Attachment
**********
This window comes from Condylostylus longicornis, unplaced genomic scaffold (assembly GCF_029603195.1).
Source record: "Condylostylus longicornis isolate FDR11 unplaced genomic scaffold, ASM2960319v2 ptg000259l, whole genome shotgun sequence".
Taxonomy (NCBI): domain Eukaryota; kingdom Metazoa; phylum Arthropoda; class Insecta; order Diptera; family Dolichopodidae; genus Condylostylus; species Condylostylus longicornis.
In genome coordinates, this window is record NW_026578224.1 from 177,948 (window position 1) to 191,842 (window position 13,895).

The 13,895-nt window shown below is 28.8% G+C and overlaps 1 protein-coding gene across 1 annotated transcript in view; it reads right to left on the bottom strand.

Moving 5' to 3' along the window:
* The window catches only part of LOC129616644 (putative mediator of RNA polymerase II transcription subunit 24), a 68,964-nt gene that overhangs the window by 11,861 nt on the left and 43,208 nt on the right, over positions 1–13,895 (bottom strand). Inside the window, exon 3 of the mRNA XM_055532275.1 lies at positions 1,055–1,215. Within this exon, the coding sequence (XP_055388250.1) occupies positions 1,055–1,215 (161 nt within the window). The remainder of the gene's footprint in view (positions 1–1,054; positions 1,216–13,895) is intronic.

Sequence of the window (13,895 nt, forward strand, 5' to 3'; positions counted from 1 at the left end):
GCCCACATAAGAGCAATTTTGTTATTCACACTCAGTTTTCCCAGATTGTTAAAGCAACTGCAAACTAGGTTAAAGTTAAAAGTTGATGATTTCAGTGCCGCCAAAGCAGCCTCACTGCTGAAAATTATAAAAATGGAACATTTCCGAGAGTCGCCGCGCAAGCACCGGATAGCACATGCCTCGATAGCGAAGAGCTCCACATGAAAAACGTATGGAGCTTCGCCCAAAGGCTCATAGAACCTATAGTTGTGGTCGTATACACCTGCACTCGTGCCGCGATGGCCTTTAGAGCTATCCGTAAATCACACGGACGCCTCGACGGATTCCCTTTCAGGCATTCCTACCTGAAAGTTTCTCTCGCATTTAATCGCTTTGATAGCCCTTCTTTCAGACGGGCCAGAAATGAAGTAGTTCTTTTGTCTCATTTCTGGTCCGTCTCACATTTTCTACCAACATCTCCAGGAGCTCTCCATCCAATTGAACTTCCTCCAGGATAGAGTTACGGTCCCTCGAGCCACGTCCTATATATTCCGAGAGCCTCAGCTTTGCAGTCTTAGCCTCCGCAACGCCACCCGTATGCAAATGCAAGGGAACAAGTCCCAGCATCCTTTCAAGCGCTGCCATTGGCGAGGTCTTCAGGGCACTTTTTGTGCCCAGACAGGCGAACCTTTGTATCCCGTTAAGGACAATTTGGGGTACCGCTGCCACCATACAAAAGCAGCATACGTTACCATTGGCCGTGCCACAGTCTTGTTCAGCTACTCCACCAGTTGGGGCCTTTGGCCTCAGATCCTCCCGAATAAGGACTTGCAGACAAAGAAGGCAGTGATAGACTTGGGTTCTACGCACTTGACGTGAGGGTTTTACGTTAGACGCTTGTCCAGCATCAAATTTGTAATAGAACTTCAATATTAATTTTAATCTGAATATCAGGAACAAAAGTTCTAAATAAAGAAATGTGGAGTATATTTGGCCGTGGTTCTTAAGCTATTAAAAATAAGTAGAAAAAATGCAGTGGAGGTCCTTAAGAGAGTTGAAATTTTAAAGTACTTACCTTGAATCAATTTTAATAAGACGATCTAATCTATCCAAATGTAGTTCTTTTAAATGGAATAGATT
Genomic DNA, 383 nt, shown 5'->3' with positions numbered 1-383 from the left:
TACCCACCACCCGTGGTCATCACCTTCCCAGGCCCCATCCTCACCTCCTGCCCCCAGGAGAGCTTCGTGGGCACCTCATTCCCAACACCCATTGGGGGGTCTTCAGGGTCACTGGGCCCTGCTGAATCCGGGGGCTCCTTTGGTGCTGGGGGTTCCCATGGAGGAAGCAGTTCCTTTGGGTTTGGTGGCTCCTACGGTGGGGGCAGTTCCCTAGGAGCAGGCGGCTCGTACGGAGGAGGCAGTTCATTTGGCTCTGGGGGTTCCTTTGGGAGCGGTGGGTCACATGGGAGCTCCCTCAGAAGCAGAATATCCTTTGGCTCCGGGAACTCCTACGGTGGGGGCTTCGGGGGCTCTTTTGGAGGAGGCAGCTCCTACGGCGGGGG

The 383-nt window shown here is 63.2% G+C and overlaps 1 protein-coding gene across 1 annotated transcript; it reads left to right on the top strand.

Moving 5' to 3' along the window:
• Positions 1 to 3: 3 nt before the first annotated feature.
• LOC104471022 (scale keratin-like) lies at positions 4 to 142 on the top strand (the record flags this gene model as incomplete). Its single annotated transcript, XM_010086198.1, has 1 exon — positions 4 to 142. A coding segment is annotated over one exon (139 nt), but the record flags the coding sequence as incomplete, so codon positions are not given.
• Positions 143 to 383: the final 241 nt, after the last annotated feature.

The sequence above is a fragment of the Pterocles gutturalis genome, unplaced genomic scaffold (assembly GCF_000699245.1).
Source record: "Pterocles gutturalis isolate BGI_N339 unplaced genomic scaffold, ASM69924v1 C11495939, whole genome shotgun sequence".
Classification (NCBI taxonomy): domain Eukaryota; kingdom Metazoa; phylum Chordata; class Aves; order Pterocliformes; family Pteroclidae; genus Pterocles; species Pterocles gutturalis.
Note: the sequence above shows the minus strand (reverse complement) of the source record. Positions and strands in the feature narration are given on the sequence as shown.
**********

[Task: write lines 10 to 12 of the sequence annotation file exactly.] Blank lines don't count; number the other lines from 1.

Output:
Genomic DNA, 383 nt, shown 5'->3' with positions numbered 1-383 from the left:
TACCCACCACCCGTGGTCATCACCTTCCCAGGCCCCATCCTCACCTCCTGCCCCCAGGAGAGCTTCGTGGGCACCTCATTCCCAACACCCATTGGGGGGTCTTCAGGGTCACTGGGCCCTGCTGAATCCGGGGGCTCCTTTGGTGCTGGGGGTTCCCATGGAGGAAGCAGTTCCTTTGGGTTTGGTGGCTCCTACGGTGGGGGCAGTTCCCTAGGAGCAGGCGGCTCGTACGGAGGAGGCAGTTCATTTGGCTCTGGGGGTTCCTTTGGGAGCGGTGGGTCACATGGGAGCTCCCTCAGAAGCAGAATATCCTTTGGCTCCGGGAACTCCTACGGTGGGGGCTTCGGGGGCTCTTTTGGAGGAGGCAGCTCCTACGGCGGGGG

The 383-nt window shown here is 63.2% G+C and overlaps 1 protein-coding gene across 1 annotated transcript; it reads left to right on the top strand.